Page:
Dr Barry Hazley MA, MA, PhD

Derby Fellow in Transforming Conflict Institute of Irish Studies


Research Overview

Dr Barry Hazley is Derby Fellow in Transforming Conflict and AHRC Research Fellow on the project ‘Conflict, Memory & Migration: Northern Irish Migrants & the Troubles in Great Britain’. A social and cultural historian of modern Britain and Ireland, his research focuses mainly on the changing importance of the British-Irish relationship as a context for the shaping of identities and social relations within contemporary British society. Whilst British culture registers a powerful tendency to ‘forget’ the legacies of Anglo-Irish conflict, Dr Hazley’s work shows how the negotiation of Irish identities remained a dynamic force in the evolution of British society after 1945, affecting both how Irish people experienced British society and how British society reimagined itself during an era of profound transformation.

Histories of Migration & Diaspora: the Irish Diaspora in Modern Britain
Dr Hazley’s first monograph, 'Life history and the Irish migrant experience in post-war England: myth, memory and emotional adaption', explores this dynamic in relation to the experiences and reception of Irish labour migrants after 1945. Making extensive use of oral history and social memory theory, it documents how the uneven ‘modernisation’ of English society, including the persistence of popular ambivalence towards Irishness, created both problems and new possibilities for the accommodation and performance of Irish identities. He is currently working on a new collaborative study addressing the distinctive experiences of Northern Irish migrants who settled in Great Britain during the period of the Troubles.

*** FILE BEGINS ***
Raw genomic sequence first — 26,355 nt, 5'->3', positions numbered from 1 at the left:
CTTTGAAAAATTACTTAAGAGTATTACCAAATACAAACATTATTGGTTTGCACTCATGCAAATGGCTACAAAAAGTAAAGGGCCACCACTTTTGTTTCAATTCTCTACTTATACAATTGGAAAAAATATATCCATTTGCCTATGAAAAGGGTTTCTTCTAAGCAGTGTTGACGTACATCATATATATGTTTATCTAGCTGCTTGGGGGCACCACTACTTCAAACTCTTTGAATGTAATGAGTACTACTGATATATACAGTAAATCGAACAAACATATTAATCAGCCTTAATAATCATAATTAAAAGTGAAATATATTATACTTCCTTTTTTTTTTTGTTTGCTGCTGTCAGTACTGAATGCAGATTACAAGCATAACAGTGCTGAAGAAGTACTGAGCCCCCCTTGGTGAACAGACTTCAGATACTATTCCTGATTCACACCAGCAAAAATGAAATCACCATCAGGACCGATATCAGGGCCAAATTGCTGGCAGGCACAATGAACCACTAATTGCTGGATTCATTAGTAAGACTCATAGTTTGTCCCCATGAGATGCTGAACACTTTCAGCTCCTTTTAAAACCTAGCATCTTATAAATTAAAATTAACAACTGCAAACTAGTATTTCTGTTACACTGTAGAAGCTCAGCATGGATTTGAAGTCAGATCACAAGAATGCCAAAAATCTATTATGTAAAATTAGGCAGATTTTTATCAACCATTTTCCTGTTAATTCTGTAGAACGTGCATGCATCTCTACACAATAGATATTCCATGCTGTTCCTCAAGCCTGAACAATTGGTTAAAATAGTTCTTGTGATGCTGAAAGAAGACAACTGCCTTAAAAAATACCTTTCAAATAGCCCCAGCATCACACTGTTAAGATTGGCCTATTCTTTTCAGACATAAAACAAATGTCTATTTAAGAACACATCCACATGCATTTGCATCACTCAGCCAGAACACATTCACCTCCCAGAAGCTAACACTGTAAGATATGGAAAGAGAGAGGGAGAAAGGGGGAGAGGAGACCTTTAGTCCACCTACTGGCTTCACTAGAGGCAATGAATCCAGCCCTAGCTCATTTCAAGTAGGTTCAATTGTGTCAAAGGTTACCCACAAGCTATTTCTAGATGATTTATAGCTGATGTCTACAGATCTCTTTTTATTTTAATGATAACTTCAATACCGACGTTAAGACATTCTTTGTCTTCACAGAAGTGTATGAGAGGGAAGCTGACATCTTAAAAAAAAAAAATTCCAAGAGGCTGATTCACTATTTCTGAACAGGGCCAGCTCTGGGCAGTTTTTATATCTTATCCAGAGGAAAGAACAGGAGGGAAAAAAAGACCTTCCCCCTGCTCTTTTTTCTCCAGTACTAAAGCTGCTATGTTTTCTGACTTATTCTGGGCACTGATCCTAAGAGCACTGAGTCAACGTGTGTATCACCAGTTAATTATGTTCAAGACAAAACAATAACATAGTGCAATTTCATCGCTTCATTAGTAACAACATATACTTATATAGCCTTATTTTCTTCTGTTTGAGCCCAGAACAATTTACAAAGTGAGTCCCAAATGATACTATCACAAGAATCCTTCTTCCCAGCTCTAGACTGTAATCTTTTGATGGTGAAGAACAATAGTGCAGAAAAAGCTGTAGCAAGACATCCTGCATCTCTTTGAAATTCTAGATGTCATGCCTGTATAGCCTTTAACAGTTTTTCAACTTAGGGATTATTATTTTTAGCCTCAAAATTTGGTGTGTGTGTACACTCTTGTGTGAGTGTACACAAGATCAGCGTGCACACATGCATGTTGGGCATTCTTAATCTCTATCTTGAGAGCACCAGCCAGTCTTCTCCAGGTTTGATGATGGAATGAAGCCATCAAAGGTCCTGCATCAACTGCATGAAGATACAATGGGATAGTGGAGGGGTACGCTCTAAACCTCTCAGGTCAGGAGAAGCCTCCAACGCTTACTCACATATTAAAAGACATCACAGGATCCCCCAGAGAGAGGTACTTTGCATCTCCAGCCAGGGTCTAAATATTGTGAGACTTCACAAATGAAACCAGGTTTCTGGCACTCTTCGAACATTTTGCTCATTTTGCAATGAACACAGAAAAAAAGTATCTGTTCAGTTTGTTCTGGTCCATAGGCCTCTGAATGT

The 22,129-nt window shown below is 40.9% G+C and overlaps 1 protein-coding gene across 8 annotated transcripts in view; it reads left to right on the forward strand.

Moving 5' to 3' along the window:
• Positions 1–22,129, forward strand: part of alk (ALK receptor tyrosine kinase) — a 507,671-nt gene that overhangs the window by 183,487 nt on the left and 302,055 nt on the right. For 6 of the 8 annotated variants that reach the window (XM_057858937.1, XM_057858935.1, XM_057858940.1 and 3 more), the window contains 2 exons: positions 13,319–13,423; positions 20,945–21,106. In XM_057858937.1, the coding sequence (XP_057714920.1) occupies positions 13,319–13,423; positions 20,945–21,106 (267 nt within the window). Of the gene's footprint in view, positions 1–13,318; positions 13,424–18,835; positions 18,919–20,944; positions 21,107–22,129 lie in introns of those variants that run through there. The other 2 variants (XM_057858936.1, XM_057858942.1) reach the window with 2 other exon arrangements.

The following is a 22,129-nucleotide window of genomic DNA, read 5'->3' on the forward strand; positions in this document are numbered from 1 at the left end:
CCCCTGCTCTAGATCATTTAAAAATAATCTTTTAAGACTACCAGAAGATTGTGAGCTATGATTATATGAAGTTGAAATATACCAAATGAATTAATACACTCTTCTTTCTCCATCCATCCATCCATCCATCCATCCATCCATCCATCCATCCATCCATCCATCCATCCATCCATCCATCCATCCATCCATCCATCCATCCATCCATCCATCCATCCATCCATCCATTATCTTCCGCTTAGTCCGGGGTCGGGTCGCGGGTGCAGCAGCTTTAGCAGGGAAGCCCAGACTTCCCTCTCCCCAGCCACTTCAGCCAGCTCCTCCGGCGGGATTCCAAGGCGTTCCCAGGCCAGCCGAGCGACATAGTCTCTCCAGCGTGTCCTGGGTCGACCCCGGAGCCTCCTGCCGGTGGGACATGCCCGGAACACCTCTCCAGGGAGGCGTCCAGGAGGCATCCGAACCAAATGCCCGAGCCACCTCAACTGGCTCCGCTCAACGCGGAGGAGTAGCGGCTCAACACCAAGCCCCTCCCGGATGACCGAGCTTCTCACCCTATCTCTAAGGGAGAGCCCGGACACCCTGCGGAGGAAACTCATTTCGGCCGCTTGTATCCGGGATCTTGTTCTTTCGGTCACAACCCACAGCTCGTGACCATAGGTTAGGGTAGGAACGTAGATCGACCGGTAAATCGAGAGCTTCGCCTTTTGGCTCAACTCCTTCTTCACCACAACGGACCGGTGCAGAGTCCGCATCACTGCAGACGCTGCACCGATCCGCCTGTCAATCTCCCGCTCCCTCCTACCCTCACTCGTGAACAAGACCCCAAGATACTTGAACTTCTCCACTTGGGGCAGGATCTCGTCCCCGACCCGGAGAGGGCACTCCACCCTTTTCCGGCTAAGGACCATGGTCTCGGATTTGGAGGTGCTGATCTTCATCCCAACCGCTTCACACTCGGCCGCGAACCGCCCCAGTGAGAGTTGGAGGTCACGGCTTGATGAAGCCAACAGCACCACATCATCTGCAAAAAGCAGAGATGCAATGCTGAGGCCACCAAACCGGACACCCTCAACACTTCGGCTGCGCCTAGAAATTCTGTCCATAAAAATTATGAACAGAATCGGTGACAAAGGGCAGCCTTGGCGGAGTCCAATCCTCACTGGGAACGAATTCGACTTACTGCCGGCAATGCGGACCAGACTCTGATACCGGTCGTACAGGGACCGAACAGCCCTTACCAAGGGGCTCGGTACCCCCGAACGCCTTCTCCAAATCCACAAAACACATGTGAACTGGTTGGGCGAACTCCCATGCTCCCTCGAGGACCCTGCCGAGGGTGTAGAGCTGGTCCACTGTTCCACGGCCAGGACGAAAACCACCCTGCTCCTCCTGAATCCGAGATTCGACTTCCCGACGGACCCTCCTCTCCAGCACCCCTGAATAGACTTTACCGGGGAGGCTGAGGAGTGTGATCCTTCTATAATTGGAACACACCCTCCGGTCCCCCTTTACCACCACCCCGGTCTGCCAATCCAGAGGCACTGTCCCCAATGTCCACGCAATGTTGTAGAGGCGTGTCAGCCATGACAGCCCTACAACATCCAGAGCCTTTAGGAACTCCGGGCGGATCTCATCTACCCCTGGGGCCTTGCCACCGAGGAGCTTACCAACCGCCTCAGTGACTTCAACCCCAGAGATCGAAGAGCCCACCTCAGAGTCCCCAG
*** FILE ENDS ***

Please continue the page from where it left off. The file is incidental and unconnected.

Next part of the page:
War, Conflict & Memory: the Northern Ireland Troubles & British Society
Building on these themes, Dr Hazley’s current research explores the largely unacknowledged social, cultural and emotional impacts of the Northern Ireland Troubles upon the development of British society after 1969. Focusing in particular on the neglected experiences of three groups, namely Northern Irish migrants who settled in Britain during the period, victims and survivors of the republican bombing campaign in England, and British military veterans of the conflict and their families, this work seeks both to recover the submerged histories of these groups whilst analysing the wider political dynamics conditioning their marginalisation within British cultural memory. Dr Hazley is currently researching a new monograph, provisionally entitled 'Operation Banner & the memory of the Troubles in England: a social and cultural history', which explores these issues via analysis of the memory of the British military experience in Northern Ireland within English society.

Place, Subjectivity & Everyday Life: Class, Gender and Ethnicity in Post-war Britain
In addition to the history of British-Irish relations, Dr Hazley is interested more broadly in the transformation of social and cultural identities within post-1945 British society, particularly in relation to class, gender and the practice of everyday life. He is co-author, with Lynn Abrams, Ade Kearns and Valerie Wright, of a recent social history of public housing ‘schemes’ in post-war Glasgow entitled 'Glasgow: High-rise Homes, Estates and Communities in the Post-war Period'.

Histories of Migration & Diaspora: the Irish Diaspora in Modern Britain

War, Conflict & Memory: the Northern Ireland Troubles in British Society & Culture

Place, Subjectivity and Everyday Life: Histories of Class, Gender and Ethnicity in Post-war Britain

Research Collaborations

Prof Liam Harte, Prof Graham Dawson, Dr Fearghus Roulston, Dr Jack Crangle

Project: Conflict, Memory & Migration: Northern Irish Migrants and the Troubles in Great Britain
External: University of Manchester; University of Brighton

AHRC Research Fellow on research project April 2019-March 2022

Prof L Abrams, Prof A Kearns, Dr V Wright

Project: Housing, Everyday Life and Wellbeing over the Long-term: Glasgow 1950-1975
External: University of Glasgow

Leverhulme project addressing the social and personal legacies of modernist public housing policy in post-war Glasgow